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A TURP is done when a man has an enlarged, noncancerous prostate. This is called benign prostatic hyperplasia (BPH) . In BPH, the prostate grows larger and presses against the urethra and bladder. The pressure can cause problems with the normal flow of urine.
A TURP may also be done when a man has prostate cancer. It may be done if the doctor thinks that a complete prostate removal surgery is too risky. In this case, TURP is done to remove part of the prostate to relieve urine blockage and lessen symptoms. It is not done to treat the cancer itself.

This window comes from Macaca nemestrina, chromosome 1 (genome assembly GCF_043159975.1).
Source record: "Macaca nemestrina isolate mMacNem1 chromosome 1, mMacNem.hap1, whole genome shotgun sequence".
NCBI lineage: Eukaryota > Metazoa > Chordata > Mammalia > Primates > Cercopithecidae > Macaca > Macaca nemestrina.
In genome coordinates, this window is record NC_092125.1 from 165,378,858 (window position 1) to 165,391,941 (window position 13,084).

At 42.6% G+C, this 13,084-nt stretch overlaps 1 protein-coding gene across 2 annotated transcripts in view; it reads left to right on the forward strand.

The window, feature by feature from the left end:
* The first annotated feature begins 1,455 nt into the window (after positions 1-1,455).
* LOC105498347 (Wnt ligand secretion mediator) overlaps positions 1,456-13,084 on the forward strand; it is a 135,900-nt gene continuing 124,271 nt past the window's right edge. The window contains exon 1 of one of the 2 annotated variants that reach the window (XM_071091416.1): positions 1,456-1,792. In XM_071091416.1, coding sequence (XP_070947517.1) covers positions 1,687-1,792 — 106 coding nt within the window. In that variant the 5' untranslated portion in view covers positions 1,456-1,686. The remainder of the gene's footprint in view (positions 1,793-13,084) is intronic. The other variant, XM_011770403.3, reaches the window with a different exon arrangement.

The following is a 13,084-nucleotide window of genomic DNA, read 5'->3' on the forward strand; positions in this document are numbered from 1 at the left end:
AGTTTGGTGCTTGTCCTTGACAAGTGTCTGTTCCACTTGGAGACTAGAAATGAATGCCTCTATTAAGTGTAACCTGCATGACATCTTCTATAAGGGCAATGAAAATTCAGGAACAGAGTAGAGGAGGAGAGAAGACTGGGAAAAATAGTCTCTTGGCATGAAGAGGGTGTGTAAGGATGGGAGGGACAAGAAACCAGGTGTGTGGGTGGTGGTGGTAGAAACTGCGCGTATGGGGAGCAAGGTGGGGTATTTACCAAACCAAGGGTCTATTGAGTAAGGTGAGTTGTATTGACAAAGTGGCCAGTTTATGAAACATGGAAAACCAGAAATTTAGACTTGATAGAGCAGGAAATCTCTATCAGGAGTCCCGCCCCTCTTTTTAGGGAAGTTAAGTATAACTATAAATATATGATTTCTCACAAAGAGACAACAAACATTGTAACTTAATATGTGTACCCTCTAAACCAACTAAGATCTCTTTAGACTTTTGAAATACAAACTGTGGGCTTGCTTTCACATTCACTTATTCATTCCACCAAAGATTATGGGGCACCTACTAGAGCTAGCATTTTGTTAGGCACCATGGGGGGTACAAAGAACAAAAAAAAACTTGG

TUR syndrome (occurs in about 2% of patients, usually within the first 24 hours) might occur. Symptoms may include:
- Increase or decrease in blood pressure
- Abnormal heart rhythm
- Increased breathing rate
- Nausea or vomiting
- Blurred vision
Other complications may include:
- Urinary tract infection (most common)
- Bleeding, which may require blood transfusion (second most common)
- Incontinence (inability to control urine)
- Retrograde ejaculation—sperm goes into the bladder rather than out the end of the penis (not dangerous)
- If you plan on having children in the future, talk to your doctor about this surgical side effect before surgery.
- Reaction to anesthesia
Some factors that...